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An insider’s guide to sleep aids

Does this sound familiar? You exercise regularly, avoid caffeine, and ease into bed with a soothing shower and a good book, yet you still spend half the night counting sheep. If that sounds like a regular bedtime routine for you, chances are you’ve considered taking an over-the-counter sleep aid. But before you browse the pharmacy aisles, get the lowdown on which over-the-counter (OTC) sleep aid does what (and which you should skip) with this guide.

Melatonin: Your sleep/wake cycle is partly controlled by a hormone called melatonin, which is available in supplement form. Taking melatonin may help you fall asleep and can be used to recover from jet lag. This OTC sleep aid works for many, but side effects can include feeling dizzy, sleepy, and headache-y during the following day.

Benadryl: This popular OTC allergy and anti-itch medication is also frequently taken to help with sleep. That’s because it and other antihistamines have a sedating effect. While Benadryl may help you nod off, it could also cause memory problems, dry mouth, and even lead to sleep walking. And many people develop a tolerance to the drug, meaning that you’ll likely lose the sleep-inducing side effect if you use it too often.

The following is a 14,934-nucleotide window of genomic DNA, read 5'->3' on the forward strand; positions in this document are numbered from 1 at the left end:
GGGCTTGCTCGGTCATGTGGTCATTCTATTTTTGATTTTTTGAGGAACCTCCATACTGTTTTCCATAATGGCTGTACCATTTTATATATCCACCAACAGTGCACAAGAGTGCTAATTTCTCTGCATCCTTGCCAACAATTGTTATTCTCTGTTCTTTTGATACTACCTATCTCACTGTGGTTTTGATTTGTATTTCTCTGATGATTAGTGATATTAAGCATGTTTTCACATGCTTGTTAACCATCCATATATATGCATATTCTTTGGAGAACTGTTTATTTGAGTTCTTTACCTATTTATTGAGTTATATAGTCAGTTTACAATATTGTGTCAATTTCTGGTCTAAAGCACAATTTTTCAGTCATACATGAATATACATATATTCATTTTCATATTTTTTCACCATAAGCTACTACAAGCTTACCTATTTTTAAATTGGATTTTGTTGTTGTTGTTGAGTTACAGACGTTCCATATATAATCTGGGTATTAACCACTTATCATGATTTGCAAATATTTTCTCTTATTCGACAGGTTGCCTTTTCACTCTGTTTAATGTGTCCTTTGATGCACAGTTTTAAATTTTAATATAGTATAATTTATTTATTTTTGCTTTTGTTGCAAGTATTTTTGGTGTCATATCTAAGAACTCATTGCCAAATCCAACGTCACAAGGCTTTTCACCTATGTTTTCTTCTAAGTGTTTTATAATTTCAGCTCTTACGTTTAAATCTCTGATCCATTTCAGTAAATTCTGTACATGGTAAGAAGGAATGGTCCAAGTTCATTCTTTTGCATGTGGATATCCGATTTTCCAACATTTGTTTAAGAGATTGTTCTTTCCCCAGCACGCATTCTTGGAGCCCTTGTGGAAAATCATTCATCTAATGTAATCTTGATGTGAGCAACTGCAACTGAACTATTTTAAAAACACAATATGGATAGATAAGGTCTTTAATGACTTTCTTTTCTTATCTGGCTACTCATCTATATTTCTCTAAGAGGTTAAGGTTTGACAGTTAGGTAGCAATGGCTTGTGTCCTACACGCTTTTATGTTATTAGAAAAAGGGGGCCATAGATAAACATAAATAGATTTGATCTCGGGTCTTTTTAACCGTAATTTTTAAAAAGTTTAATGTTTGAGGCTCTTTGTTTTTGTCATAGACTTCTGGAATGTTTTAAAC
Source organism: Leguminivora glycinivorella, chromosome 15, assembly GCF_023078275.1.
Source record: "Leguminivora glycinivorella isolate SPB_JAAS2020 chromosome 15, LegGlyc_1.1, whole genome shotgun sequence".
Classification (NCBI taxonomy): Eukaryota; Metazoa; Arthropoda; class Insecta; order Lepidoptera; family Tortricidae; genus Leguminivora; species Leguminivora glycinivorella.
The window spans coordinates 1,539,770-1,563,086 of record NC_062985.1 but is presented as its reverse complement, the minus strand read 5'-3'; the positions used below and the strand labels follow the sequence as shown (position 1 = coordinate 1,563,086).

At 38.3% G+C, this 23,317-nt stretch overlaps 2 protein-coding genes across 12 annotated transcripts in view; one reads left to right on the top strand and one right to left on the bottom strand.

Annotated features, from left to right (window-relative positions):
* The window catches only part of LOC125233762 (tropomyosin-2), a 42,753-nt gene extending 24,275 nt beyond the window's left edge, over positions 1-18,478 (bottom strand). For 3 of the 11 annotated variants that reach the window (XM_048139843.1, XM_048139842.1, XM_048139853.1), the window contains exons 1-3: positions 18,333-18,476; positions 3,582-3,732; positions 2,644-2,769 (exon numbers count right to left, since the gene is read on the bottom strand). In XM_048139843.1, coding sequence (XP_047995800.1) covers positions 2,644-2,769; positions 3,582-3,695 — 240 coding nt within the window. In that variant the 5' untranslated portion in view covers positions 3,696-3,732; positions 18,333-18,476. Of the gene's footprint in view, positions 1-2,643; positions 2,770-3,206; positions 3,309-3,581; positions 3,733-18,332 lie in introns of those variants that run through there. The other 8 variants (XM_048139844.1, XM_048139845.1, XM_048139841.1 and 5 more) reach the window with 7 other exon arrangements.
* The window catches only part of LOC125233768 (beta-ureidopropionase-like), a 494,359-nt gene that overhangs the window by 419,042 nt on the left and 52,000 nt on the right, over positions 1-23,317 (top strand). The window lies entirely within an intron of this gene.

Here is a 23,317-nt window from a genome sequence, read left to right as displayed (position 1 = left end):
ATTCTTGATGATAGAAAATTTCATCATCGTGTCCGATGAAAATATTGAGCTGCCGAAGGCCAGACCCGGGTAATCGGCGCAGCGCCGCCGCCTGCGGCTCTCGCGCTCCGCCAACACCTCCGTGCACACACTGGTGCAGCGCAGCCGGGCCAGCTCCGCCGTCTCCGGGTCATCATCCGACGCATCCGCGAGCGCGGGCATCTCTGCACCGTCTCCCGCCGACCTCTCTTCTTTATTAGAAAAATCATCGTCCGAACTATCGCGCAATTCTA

Tylenol PM: This pain-reliever contains acetaminophen (the active ingredient in Tylenol), as well as an antihistamine, so it will give you the same drowsy effect of Benadryl. However, high doses of acetaminophen can lead to liver problems, especially if taken with alcohol. And since acetaminophen is also found in cold and flu medications and headache drugs, it can be easier than you may think to overdose. If you don’t have pain, skip this sleep aid in favor of something without acetaminophen.

ZZZquil or Tylenol’s Simply Sleep: These are antihistamine-based drugs that may help you nod off. Unlike Tylenol PM, these medications don’t contain acetaminophen, making them safer to use.

Valerian: This plant-based supplement has been used to ease insomnia for centuries, but scientists still aren’t sure exactly how it works (the thinking is that it may increase the amount of a certain chemical in the brain that has a calming effect on anxiety). While there’s no definitive proof that it works, valerian may help you fall asleep fast, as well as improve the quality of your slumber.

Remember, just because a medication is available over-the-counter doesn’t mean that it’s necessarily safe to take—especially in excess amounts or for long durations of time. Generally, you should avoid using OTC sleep aids for longer than two weeks, and if possible, it’s best to get your doctor’s approval before you start, as some of them may interact dangerously with other drugs you’re taking.